Without a doubt, all the reports are true. Without a doubt, President Donald Trump called soldiers who volunteer for combat and get killed or captured "losers" and "suckers."
Trump's comments, first reported by The Atlantic, have been confirmed by numerous outlets, including Fox News. The White House has issued vehement denials, denouncing reporters for relying on anonymous sources. The stories would certainly be stronger if those sources would identify themselves publicly.
But there are plenty of on-the-record quotes that verify and validate the basic thrust of all these reports, and they come directly from the president himself. Stories that say Trump disparaged the concept of service and sacrifice ring totally true, because they fit completely with his worldview: that there are "winners" who game the system and enrich themselves, and "losers" who fail to put self-interest first.
Take Trump's obsession with the late Sen. John McCain, who was shot down over Vietnam, spent five and a half years as a prisoner of war, suffered permanent damage to his arms and shoulders, and ran for president against Barack Obama in 2008. In 2015, Trump told a conservative audience in Iowa, "He lost, so I never liked him as much after that, 'cause I don't like losers." He then went on: "He's not a war hero. He's a war hero because he was captured. I like people that weren't captured."
Chuck Hagel, a Nebraska Republican who served with McCain in the Senate and then became President Barack Obama's defense secretary, told ABC News: "Let's go back and look at Mr. Trump's words himself, coming out of his own mouth ... what he said about John McCain and what he continued to say about McCain. How he degraded the service of Gens. (James) Mattis and (H.R.) McMaster and most recently Gen. (John) Kelly ... He's on the record with saying things himself over the past few years," said Hagel. And that makes the article, including the anonymous comments, "more and more credible."
In fact, this president is so undisciplined that he keeps reinforcing Hagel's point, adding fuel to the flames that are licking at his own campaign. The Pentagon's top brass, he told a press conference, "want to do nothing but fight wars so all of those wonderful companies that make the bombs and make the planes and make everything else stay happy."
Really? The generals want to send young soldiers to die in the name of corporate profit? This is a classic case of projection, because that's what Trump would do if he was a general — or an arms maker.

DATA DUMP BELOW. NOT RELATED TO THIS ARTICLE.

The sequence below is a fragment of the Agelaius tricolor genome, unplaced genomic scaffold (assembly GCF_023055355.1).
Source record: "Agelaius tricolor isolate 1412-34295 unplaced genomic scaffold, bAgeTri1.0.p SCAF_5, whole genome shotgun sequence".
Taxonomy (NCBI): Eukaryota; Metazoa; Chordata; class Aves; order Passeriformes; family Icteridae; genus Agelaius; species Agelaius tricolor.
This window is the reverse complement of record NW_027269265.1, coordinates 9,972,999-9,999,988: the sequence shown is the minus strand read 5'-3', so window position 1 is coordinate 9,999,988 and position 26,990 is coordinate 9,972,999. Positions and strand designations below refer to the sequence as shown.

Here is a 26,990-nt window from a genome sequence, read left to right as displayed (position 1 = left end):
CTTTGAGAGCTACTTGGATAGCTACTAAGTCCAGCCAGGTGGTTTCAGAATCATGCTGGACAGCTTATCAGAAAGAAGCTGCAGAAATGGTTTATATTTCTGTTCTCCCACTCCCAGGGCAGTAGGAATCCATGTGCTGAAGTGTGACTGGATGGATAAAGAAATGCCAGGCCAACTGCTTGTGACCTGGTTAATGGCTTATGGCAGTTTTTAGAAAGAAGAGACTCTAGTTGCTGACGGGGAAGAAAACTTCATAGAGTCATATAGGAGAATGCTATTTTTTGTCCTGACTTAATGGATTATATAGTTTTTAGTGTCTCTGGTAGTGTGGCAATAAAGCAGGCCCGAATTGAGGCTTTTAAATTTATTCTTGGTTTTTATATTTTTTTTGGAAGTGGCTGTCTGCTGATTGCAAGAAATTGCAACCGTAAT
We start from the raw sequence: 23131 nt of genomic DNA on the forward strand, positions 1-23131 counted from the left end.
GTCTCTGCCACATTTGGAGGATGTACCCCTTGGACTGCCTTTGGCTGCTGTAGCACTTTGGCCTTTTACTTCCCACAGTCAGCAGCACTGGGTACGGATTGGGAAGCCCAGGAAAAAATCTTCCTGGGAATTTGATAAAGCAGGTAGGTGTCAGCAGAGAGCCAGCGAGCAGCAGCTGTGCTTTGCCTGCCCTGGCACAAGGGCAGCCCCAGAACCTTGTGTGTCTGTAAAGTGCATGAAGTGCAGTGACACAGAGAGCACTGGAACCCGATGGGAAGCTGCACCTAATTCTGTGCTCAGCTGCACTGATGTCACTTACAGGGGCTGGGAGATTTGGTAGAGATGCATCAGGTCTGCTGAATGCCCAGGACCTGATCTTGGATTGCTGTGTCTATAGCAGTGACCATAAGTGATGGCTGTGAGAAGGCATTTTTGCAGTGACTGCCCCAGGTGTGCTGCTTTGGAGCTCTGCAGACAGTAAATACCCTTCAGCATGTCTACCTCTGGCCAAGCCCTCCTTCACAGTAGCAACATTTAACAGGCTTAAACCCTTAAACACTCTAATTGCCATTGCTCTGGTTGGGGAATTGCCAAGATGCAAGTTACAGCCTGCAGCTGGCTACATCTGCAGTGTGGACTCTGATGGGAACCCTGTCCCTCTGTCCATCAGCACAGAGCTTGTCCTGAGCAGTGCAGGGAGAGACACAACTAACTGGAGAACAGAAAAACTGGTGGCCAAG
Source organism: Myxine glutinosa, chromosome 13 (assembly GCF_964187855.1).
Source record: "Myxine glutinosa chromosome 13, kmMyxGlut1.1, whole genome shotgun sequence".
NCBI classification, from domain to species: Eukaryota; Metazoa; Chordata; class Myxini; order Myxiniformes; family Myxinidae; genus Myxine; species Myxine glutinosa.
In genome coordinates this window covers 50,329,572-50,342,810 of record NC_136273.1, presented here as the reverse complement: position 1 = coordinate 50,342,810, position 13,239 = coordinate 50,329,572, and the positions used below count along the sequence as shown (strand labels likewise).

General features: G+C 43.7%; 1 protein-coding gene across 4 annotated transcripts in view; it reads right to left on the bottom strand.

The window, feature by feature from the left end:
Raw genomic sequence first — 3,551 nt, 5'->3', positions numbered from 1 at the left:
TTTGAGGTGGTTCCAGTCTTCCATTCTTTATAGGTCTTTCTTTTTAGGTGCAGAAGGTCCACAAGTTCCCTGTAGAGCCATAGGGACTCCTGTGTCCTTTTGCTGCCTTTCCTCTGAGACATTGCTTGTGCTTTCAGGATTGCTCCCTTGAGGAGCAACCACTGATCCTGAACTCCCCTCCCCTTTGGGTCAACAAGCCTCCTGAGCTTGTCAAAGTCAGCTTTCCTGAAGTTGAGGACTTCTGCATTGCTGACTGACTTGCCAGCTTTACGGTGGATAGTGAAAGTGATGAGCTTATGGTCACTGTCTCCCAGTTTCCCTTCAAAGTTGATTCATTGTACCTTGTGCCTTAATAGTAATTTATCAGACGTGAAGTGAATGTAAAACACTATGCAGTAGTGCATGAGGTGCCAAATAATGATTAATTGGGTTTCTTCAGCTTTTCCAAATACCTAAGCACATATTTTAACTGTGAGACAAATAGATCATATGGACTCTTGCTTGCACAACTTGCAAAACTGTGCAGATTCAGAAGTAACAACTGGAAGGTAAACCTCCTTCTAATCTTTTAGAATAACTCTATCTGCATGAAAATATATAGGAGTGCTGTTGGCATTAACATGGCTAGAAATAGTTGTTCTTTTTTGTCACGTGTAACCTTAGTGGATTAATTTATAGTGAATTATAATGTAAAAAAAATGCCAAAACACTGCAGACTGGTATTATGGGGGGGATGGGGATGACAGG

Trump's towering disdain for anyone who serves a goal other than personal promotion is pretty clear. We know what he is, who he is and how he views others. In their bestselling book, "A Very Stable Genius," Washington Post reporters Carol Leonnig and Philip Rucker document a briefing at the Pentagon where Trump's advisers tried to educate him about the mission and mindset of the military. It ended in disaster with the president saying to a fleet of generals, "I wouldn't go to war with you people. You're a bunch of dopes and babies."
Since The Atlantic's bombshell detonated, fresh reporting has only bolstered the story's credibility. David Ignatius, a Post columnist with excellent military sources, wrote: "The quotes were anonymous, but it has been an open secret in Washington that many prominent retired four-stars have regarded Trump with growing horror as he assaulted the traditions of discipline and professionalism that are bedrocks of military life."
Jennifer Griffin, who covers the Pentagon for Fox, weighed in with a series of tweets largely confirming The Atlantic's theme. Here is just one of them: "According to one former senior Trump administration official: 'When the president spoke about the Vietnam War, he said, 'It was a stupid war. Anyone who went was a sucker.'" The president, who avoided service in Vietnam by fabricating a problem with "bone spurs" on his heels, responded by urging Fox to fire Griffin.
The Post added another detail: "In one account, the president told senior advisers that he didn't understand why the U.S. government placed such value on finding soldiers missing in action because they had performed poorly and gotten caught and deserved what they got, according to a person familiar with the discussion."
Sure, journalists and voters alike would be better off if unnamed sources came forward and spoke on the record. But the president himself has confirmed the story —many times and in many ways.
Steven Roberts teaches politics and journalism at George Washington University. He can be contacted by email at email@example.com.